Nunatsiaq Online
NEWS: Nunavut October 31, 2012 - 11:45 am

Nunavut MLA wants patient boarding homes to serve country foods

"When something is wrong with your body, the person has to eat food that the body is most familiar with"

NUNATSIAQ NEWS
In its dining room Larga Kitikmeot serves southern-style food as well as country food, if available. (FILE PHOTO)
In its dining room Larga Kitikmeot serves southern-style food as well as country food, if available. (FILE PHOTO)

The Government of Nunavut needs to make sure patient boarding homes serve nutritious food to Inuit, Akulliq MLA John Ningark said in the Nunavut legislature Oct. 30.

“If you’ve had surgery, then your stomach also notices that. This is part of our Inuit traditional knowledge. When something is wrong with your body, the person has to eat food that the body is most familiar with,” he said.

Ningark, who directed his questions to Keith Peterson, Nunavut’s health minister, wanted to know if the menus in patient boarding homes are monitored by Peterson’s department.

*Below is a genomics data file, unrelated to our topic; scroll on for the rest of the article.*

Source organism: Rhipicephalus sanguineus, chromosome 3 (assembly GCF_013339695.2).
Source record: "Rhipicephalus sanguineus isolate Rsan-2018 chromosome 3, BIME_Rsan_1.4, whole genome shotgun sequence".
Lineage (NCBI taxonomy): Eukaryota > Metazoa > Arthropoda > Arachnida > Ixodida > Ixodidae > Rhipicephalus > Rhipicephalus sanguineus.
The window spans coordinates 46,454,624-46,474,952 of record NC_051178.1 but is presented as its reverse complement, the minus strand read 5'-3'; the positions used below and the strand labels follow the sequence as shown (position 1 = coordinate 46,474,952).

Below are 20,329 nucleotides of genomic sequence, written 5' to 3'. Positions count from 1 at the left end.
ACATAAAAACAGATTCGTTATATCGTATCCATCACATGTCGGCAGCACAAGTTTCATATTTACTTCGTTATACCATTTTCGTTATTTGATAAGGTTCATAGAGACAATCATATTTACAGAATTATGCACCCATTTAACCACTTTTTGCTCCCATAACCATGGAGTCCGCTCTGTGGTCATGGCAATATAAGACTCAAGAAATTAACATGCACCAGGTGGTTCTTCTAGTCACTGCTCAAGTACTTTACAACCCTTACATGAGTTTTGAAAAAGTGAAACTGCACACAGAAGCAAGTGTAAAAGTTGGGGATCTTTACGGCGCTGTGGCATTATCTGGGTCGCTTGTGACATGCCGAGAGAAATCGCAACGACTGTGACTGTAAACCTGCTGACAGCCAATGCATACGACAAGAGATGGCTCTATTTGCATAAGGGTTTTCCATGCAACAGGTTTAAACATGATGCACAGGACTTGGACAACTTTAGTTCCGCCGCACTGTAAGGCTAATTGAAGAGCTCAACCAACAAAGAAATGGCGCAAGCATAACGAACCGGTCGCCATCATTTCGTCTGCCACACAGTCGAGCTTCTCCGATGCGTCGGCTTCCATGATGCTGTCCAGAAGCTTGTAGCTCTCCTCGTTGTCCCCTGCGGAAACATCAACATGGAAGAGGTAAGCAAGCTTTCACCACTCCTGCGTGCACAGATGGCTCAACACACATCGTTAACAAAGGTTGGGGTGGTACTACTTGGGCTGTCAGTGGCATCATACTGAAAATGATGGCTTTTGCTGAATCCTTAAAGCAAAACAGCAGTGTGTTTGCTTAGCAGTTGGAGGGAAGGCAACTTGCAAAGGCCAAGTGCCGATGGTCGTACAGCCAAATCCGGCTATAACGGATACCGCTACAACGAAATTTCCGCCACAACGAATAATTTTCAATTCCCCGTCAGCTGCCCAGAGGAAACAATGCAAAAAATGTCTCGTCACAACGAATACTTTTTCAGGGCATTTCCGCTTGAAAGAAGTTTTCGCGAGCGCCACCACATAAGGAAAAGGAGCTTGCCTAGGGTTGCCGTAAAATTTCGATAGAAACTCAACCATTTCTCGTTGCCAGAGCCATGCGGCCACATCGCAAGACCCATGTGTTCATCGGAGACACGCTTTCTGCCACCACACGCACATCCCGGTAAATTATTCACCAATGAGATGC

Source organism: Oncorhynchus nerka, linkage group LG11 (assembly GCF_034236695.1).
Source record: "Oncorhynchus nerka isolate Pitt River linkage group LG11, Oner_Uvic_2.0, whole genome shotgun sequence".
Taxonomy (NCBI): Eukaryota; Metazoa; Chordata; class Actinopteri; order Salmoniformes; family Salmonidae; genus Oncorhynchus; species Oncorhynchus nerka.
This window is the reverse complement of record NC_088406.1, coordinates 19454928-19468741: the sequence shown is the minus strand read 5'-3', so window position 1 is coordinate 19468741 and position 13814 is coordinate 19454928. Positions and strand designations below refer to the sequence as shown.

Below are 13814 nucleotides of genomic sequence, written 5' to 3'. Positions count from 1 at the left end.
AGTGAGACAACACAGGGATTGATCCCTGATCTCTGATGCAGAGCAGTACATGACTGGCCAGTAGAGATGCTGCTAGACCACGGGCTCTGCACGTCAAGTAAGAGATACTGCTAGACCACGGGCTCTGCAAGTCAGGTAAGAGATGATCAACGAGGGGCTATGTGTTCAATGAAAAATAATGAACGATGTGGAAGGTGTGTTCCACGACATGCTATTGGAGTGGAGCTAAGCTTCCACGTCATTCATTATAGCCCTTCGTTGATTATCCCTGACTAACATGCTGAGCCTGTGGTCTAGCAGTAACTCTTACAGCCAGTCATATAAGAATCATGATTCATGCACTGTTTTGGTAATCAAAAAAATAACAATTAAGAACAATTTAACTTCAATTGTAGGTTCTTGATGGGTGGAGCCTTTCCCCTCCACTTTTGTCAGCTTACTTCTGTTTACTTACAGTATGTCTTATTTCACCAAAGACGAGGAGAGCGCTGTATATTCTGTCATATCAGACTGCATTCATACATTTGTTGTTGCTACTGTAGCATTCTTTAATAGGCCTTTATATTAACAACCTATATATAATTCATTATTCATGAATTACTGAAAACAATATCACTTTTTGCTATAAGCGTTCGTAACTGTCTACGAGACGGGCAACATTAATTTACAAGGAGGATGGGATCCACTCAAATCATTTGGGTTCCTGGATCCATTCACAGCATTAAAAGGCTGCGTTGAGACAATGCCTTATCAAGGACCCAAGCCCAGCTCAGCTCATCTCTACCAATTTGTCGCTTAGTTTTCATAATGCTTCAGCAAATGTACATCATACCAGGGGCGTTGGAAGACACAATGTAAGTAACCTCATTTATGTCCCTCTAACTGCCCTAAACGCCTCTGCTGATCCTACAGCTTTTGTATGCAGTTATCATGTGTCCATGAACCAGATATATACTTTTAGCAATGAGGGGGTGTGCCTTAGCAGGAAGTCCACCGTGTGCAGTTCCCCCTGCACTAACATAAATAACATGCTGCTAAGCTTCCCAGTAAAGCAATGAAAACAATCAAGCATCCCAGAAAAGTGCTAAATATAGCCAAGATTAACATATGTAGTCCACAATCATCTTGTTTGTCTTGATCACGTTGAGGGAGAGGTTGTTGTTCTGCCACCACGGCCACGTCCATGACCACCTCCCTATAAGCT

“When we contract the contractors that operate the boarding homes, we do ask them to serve nutritious foods to our patients,” Peterson said in response to Ningark’s question.

Ningark, who asked whether the agreement to serve nutritious food is respected and follows Canada’s food guide, added that Inuit diets are different.

“We would ensure that the contractors serve nutritious foods. I know that most of the boarding homes also endeavour to serve country food to their guests when available,” Peterson said.

If people have a complaint about food in boarding homes, they should first complain to the patient boarding home, Peterson said, when Ningark asked where people could direct complaints.

“Obviously, the first level would be to the boarding home. If they have a problem with the food, if there’s a particular issue with a meal, bring it up with the boarding home executive director,” Peterson said.

His department is now developing a “patient travel complaints process” and revising it, and “until such time that occurs, there is a territorial patient complaints program in place,” he said.

Travel coordinators in each region would be pleased to take any concerns and pass them on, he said.

When Peterson receives complaints, he said he redirects them to officials who follow up “as expeditiously as they can.”

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